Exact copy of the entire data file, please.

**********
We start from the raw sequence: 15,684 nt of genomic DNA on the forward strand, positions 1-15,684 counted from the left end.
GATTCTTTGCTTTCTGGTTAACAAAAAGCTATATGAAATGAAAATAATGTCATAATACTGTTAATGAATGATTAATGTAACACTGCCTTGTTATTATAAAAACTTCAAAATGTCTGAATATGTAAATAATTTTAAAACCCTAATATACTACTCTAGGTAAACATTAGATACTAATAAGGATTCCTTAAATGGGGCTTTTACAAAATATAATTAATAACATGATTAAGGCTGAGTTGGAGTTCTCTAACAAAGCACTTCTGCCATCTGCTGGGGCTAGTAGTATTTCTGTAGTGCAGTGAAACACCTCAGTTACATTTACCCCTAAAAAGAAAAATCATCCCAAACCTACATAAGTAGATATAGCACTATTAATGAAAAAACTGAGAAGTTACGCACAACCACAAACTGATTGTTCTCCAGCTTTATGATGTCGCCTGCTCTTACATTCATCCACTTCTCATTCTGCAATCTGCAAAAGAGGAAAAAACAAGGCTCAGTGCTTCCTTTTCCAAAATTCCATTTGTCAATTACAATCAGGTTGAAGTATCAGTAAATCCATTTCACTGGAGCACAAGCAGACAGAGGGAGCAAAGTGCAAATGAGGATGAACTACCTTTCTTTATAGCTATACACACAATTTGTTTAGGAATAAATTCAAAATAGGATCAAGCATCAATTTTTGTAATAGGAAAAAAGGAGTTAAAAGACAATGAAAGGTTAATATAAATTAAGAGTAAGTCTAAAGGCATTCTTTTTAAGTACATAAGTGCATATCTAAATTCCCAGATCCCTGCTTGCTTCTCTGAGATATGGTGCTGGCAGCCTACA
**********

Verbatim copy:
We start from the raw sequence: 15,684 nt of genomic DNA on the forward strand, positions 1-15,684 counted from the left end.
GATTCTTTGCTTTCTGGTTAACAAAAAGCTATATGAAATGAAAATAATGTCATAATACTGTTAATGAATGATTAATGTAACACTGCCTTGTTATTATAAAAACTTCAAAATGTCTGAATATGTAAATAATTTTAAAACCCTAATATACTACTCTAGGTAAACATTAGATACTAATAAGGATTCCTTAAATGGGGCTTTTACAAAATATAATTAATAACATGATTAAGGCTGAGTTGGAGTTCTCTAACAAAGCACTTCTGCCATCTGCTGGGGCTAGTAGTATTTCTGTAGTGCAGTGAAACACCTCAGTTACATTTACCCCTAAAAAGAAAAATCATCCCAAACCTACATAAGTAGATATAGCACTATTAATGAAAAAACTGAGAAGTTACGCACAACCACAAACTGATTGTTCTCCAGCTTTATGATGTCGCCTGCTCTTACATTCATCCACTTCTCATTCTGCAATCTGCAAAAGAGGAAAAAACAAGGCTCAGTGCTTCCTTTTCCAAAATTCCATTTGTCAATTACAATCAGGTTGAAGTATCAGTAAATCCATTTCACTGGAGCACAAGCAGACAGAGGGAGCAAAGTGCAAATGAGGATGAACTACCTTTCTTTATAGCTATACACACAATTTGTTTAGGAATAAATTCAAAATAGGATCAAGCATCAATTTTTGTAATAGGAAAAAAGGAGTTAAAAGACAATGAAAGGTTAATATAAATTAAGAGTAAGTCTAAAGGCATTCTTTTTAAGTACATAAGTGCATATCTAAATTCCCAGATCCCTGCTTGCTTCTCTGAGATATGGTGCTGGCAGCCTACA